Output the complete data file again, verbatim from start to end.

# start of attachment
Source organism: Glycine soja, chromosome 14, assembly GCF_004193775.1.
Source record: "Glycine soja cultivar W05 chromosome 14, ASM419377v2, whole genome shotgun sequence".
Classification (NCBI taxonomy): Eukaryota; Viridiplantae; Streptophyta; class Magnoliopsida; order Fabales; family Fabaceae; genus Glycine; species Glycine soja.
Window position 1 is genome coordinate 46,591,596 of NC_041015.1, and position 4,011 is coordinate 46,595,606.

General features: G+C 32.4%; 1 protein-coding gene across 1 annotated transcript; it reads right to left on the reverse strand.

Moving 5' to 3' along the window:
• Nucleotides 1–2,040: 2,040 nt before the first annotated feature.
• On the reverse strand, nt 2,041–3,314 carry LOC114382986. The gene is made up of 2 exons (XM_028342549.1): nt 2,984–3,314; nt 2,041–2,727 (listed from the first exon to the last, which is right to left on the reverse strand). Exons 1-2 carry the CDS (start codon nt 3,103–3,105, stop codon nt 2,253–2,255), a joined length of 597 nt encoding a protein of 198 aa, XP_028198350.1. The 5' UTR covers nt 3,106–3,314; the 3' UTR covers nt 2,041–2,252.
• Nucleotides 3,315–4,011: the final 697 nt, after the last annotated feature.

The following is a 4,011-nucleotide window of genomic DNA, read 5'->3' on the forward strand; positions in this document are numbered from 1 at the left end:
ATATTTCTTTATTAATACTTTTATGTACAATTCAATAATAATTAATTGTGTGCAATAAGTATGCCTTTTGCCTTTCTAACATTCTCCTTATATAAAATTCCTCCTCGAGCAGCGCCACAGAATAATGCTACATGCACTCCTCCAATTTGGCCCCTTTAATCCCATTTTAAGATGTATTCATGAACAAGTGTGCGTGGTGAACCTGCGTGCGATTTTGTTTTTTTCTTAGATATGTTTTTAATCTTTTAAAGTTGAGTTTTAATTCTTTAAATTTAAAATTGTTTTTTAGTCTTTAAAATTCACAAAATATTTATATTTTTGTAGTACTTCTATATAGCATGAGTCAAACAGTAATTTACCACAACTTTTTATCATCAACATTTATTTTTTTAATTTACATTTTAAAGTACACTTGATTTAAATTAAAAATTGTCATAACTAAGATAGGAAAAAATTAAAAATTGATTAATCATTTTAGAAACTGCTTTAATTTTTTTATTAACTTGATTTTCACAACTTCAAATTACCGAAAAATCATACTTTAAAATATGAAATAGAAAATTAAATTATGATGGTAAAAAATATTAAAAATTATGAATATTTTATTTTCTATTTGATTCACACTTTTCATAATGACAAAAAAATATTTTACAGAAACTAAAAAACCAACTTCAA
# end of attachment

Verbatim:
Source organism: Glycine soja, chromosome 14, assembly GCF_004193775.1.
Source record: "Glycine soja cultivar W05 chromosome 14, ASM419377v2, whole genome shotgun sequence".
Classification (NCBI taxonomy): Eukaryota; Viridiplantae; Streptophyta; class Magnoliopsida; order Fabales; family Fabaceae; genus Glycine; species Glycine soja.
Window position 1 is genome coordinate 46,591,596 of NC_041015.1, and position 4,011 is coordinate 46,595,606.

General features: G+C 32.4%; 1 protein-coding gene across 1 annotated transcript; it reads right to left on the reverse strand.

Moving 5' to 3' along the window:
• Nucleotides 1–2,040: 2,040 nt before the first annotated feature.
• On the reverse strand, nt 2,041–3,314 carry LOC114382986. The gene is made up of 2 exons (XM_028342549.1): nt 2,984–3,314; nt 2,041–2,727 (listed from the first exon to the last, which is right to left on the reverse strand). Exons 1-2 carry the CDS (start codon nt 3,103–3,105, stop codon nt 2,253–2,255), a joined length of 597 nt encoding a protein of 198 aa, XP_028198350.1. The 5' UTR covers nt 3,106–3,314; the 3' UTR covers nt 2,041–2,252.
• Nucleotides 3,315–4,011: the final 697 nt, after the last annotated feature.

The following is a 4,011-nucleotide window of genomic DNA, read 5'->3' on the forward strand; positions in this document are numbered from 1 at the left end:
ATATTTCTTTATTAATACTTTTATGTACAATTCAATAATAATTAATTGTGTGCAATAAGTATGCCTTTTGCCTTTCTAACATTCTCCTTATATAAAATTCCTCCTCGAGCAGCGCCACAGAATAATGCTACATGCACTCCTCCAATTTGGCCCCTTTAATCCCATTTTAAGATGTATTCATGAACAAGTGTGCGTGGTGAACCTGCGTGCGATTTTGTTTTTTTCTTAGATATGTTTTTAATCTTTTAAAGTTGAGTTTTAATTCTTTAAATTTAAAATTGTTTTTTAGTCTTTAAAATTCACAAAATATTTATATTTTTGTAGTACTTCTATATAGCATGAGTCAAACAGTAATTTACCACAACTTTTTATCATCAACATTTATTTTTTTAATTTACATTTTAAAGTACACTTGATTTAAATTAAAAATTGTCATAACTAAGATAGGAAAAAATTAAAAATTGATTAATCATTTTAGAAACTGCTTTAATTTTTTTATTAACTTGATTTTCACAACTTCAAATTACCGAAAAATCATACTTTAAAATATGAAATAGAAAATTAAATTATGATGGTAAAAAATATTAAAAATTATGAATATTTTATTTTCTATTTGATTCACACTTTTCATAATGACAAAAAAATATTTTACAGAAACTAAAAAACCAACTTCAA